What is sickle cell disorder?

Sickle cell disorder is a serious condition that people are born with. It affects the red blood cells, which normally carry oxygen around the body. In sickle cell disorder, the red blood cells are shaped differently and can block blood vessels.

Who gets sickle cell disorder?

Sickle cell disorder is most common in people with African or Caribbean backgrounds, but anyone can get it.

What are the symptoms?

There are a few main symptoms of sickle cell disorder:

  • Anaemia – Anaemia is where the haemoglobin in blood is low. Haemoglobin is the substance in red blood cells that transports oxygen around the body. This can lead to feeling tired: This is because the body isn’t getting enough oxygen. In some cases, it can also bring on headaches, a rapid heartbeat, dizziness or fainting.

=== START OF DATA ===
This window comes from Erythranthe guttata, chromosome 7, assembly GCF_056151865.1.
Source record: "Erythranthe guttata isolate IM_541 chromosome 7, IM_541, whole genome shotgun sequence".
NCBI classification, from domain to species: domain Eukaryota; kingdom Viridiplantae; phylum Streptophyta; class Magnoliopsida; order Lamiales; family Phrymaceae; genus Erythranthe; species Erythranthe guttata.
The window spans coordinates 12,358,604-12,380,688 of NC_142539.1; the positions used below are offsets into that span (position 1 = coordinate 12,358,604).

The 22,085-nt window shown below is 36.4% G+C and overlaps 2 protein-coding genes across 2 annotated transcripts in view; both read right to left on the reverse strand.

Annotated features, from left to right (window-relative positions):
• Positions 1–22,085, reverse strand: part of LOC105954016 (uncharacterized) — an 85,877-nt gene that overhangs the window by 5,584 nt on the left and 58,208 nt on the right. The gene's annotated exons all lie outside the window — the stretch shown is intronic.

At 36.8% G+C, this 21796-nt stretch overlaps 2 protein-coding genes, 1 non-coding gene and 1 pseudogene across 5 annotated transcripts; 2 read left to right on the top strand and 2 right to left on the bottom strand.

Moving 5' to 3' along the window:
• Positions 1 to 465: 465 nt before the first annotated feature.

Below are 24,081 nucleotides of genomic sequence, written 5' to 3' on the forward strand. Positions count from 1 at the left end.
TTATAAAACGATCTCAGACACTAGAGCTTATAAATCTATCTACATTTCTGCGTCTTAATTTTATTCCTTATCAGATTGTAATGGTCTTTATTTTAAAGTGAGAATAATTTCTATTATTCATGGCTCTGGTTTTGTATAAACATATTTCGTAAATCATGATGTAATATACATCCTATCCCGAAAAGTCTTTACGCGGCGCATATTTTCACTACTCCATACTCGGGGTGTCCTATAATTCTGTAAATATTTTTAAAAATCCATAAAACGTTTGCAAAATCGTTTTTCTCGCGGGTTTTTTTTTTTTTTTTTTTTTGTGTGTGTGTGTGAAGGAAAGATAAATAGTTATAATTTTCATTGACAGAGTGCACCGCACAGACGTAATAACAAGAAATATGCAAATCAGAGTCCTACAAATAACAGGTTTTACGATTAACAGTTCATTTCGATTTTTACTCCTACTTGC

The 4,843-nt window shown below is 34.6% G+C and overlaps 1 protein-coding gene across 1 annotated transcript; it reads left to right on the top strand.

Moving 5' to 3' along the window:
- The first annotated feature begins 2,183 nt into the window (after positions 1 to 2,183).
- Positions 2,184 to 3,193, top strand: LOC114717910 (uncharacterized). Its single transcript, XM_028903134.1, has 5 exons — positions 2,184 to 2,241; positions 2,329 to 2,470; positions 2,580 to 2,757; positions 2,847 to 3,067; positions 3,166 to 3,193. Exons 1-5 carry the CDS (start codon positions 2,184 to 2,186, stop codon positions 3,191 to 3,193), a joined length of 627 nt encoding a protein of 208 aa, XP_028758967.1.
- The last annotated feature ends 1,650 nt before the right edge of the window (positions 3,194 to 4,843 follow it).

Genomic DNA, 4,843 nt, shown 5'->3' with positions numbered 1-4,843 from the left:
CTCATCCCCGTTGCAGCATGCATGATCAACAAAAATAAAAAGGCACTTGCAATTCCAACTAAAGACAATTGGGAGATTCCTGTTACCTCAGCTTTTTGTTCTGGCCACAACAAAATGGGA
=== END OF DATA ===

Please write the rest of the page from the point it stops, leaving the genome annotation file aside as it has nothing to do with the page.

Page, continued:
• Painful episodes (called crises): These can happen anywhere in the body and can be very severe.
  • Higher risk of infections: Sickle cells can damage the spleen, which helps fight infection.

How common is it?

Sickle cell disorder is the most common genetic condition in England, with around 15,000 people living with it. London has the most people with sickle cell disorder, and South London has the highest number of people living with sickle cell disorder, with over 3,800 people living with the condition.